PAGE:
• Superman: The hands-down winner. But you’ve already probably figured that out from my regular Saturday posts. Superman is the prototypical superhero: the first, for example, to wear a fancy costume (modeled after a circus strongman’s outfit) instead of the trenchcoat and mask worn by the other mystery men of the day. In fact, I actually prefer the Golden Age Superman somewhat, when his abilities were nowhere near the godlike powers he needs today to save the world from cosmic foes. There was a time when he beat up hoods instead of Darkseid.
  • Firestorm: A nuclear accident fused teenage jock Ronnie Raymond and nuclear physicist Martin Stein into a single entity, who is capable of re-organizing matter at the atomic level. Because Professor Stein was unconscious during the accident, he can only provide advice while Ronnie controls Firestorm’s body. The high point of the series was the dialogue between them; humour was a major component of the comic despite its full title of The Fury of Firestorm. Different characters have joined or left the Firestorm persona as the comic series developed; I preferred the original lineup of Ronnie and Stein, though the current “New 52” team of Ronnie and Jason Rusch does have its moments. When I first read Firestorm back in the early 1980s, he didn’t have a monthly title of his own: he was, in fact, the B story in . . .
  • The Flash: As a kid, the Scarlet Speedster was always my favourite “guest” superhero on The Super Friends. The Barry Allen version of the Flash is arguably the first superhero of the Silver Age, coming on the scene in the late 1950s. As a general rule, my favourite incarnation of any given hero is the one from the Silver Age (Superman excepted), and that’s certainly true in this case, too. However, give Barry the costume of Jay Garrick’s Golden-Age Flash, and you’d really have something.
  • Iron Man: Yes, although clearly I prefer DC superheroes, there is one Marvel character on the list: Tony Stark, billionaire playboy and genius inventor, who fights crime in a high-tech armour suit. I was almost entirely unfamiliar with Iron Man prior to the 2008 movie, which has since become one of my favourite superhero films. I’m looking forward to this year’s Iron Man 3 if only because Shell-Head finally squares off against the most significant rogue in his gallery: the Mandarin.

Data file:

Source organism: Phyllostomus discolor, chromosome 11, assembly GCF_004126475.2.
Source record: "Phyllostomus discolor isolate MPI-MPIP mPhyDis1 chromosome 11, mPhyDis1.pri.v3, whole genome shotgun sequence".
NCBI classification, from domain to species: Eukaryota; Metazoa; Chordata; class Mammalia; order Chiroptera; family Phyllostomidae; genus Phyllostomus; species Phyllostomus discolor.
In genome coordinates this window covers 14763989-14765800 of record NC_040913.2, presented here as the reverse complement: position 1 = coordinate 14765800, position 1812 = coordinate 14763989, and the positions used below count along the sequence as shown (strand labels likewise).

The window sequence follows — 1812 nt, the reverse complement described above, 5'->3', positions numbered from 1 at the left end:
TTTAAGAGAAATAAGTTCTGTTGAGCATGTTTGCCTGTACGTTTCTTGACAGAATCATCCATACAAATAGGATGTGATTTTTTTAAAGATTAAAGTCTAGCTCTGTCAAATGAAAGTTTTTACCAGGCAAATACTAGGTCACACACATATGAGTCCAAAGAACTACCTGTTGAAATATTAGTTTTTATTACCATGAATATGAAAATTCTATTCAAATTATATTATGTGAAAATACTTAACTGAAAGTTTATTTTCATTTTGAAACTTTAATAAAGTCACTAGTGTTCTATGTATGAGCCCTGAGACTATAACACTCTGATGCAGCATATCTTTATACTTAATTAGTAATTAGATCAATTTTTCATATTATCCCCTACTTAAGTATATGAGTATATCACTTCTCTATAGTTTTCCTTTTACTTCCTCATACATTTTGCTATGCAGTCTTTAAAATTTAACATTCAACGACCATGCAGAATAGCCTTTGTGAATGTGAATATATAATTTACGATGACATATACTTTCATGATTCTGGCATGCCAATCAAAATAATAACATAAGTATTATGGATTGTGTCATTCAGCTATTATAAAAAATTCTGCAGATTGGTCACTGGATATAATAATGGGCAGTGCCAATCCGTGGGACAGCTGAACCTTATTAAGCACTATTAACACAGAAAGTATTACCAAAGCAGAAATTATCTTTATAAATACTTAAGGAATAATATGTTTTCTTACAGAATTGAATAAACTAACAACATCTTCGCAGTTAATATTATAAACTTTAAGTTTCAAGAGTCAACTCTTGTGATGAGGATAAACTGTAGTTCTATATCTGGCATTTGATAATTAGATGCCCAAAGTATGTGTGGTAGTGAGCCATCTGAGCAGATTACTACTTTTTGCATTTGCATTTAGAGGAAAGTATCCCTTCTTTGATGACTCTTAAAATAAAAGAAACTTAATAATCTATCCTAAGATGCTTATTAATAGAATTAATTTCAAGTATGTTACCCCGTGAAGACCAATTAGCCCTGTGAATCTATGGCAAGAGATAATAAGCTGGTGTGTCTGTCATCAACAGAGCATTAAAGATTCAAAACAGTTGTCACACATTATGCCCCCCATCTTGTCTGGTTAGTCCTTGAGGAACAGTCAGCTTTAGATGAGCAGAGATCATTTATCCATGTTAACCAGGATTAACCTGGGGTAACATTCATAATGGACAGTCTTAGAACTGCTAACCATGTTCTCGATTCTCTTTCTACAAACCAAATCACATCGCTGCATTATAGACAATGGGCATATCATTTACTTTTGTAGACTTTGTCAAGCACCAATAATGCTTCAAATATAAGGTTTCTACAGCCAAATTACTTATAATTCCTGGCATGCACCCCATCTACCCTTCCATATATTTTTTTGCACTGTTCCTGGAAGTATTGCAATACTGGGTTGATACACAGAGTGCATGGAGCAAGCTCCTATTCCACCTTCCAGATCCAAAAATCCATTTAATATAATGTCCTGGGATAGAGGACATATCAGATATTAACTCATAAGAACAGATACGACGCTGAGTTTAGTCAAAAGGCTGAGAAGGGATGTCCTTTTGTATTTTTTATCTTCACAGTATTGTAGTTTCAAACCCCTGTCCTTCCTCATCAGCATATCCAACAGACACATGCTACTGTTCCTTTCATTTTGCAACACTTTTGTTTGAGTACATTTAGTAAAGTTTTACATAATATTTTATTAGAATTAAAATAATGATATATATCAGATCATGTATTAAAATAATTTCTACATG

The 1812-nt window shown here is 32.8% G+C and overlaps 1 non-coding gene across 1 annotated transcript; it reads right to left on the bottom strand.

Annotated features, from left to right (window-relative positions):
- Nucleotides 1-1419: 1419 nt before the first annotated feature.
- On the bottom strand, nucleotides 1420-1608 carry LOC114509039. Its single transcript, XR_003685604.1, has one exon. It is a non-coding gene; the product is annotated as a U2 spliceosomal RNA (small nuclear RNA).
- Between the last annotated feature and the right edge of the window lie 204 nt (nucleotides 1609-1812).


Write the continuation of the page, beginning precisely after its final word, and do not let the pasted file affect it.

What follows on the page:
And that is that for another February of Fridays. Until next year, we return to the blog’s usual fare of stupid criminals, drunk moose, and monkeys. Heh.


F5 #2: Bond. James Bond.

February 9, 2013

I first discovered James Bond in grade 8, sometime in 1983–84. My first experience with Ian Fleming’s quintessential Britisy superspy was an airing of Moonraker on TV. (Throughout the 1980s, ABC seemed to have a monopoly on broadcasting Bond films in prime-time, and showed one every couple of months.) Not very long afterward, I hit up the public library for Ian Fleming’s novel. I was surprised—but not at all disappointed—to discover that Fleming’s 1955 novel was quite a different animal from its 1979 filmed counterpart, which resembled it in name only.

The result, however, was that I fell in love with both Fleming’s series of novels and the movies made from them. So, as my second instalment of this year’s F5 series, and in light of the 50th anniversary movie Skyfall‘s release on home video this week, I present: